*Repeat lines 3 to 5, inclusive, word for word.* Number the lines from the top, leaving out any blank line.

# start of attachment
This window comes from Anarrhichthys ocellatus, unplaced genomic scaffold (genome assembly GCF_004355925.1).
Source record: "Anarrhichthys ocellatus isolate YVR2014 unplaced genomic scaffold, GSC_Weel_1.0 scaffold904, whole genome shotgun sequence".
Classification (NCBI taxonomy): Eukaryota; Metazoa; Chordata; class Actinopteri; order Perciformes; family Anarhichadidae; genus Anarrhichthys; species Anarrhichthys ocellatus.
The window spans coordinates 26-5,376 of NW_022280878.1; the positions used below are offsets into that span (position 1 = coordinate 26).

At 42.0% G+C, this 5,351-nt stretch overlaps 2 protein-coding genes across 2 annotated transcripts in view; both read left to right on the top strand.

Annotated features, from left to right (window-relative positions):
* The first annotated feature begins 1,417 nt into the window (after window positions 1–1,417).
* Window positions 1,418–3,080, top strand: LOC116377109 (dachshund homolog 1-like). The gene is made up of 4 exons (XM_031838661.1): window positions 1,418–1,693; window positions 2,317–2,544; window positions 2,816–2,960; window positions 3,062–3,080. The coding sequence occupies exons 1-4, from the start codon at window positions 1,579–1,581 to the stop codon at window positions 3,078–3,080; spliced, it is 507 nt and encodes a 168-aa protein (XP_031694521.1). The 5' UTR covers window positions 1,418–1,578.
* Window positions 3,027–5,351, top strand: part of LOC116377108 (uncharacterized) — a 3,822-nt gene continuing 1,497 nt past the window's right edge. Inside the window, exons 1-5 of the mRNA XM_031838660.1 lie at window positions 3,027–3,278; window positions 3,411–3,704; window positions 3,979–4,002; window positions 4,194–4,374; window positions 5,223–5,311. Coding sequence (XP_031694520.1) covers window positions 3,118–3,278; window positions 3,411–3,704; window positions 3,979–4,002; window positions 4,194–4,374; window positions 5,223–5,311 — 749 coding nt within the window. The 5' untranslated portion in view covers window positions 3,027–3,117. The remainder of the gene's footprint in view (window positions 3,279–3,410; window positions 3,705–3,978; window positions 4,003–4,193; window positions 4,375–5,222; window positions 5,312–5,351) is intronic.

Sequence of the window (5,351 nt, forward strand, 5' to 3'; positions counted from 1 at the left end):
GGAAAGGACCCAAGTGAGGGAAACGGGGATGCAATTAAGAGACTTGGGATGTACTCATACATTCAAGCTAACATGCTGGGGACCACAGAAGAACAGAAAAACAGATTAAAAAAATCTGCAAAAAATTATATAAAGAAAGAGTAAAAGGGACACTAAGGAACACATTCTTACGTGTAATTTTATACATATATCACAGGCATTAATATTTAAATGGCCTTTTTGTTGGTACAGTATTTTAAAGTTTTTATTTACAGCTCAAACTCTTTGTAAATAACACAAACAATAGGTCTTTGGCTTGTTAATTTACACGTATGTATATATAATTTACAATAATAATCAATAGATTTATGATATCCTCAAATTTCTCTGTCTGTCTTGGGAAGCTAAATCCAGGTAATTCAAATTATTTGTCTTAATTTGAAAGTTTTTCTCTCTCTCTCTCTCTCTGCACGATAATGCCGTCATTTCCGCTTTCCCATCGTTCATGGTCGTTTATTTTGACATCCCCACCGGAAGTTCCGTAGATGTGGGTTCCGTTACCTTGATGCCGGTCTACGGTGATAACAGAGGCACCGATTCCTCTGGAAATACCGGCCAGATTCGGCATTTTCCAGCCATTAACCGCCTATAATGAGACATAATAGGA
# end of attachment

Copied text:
Classification (NCBI taxonomy): Eukaryota; Metazoa; Chordata; class Actinopteri; order Perciformes; family Anarhichadidae; genus Anarrhichthys; species Anarrhichthys ocellatus.
The window spans coordinates 26-5,376 of NW_022280878.1; the positions used below are offsets into that span (position 1 = coordinate 26).

At 42.0% G+C, this 5,351-nt stretch overlaps 2 protein-coding genes across 2 annotated transcripts in view; both read left to right on the top strand.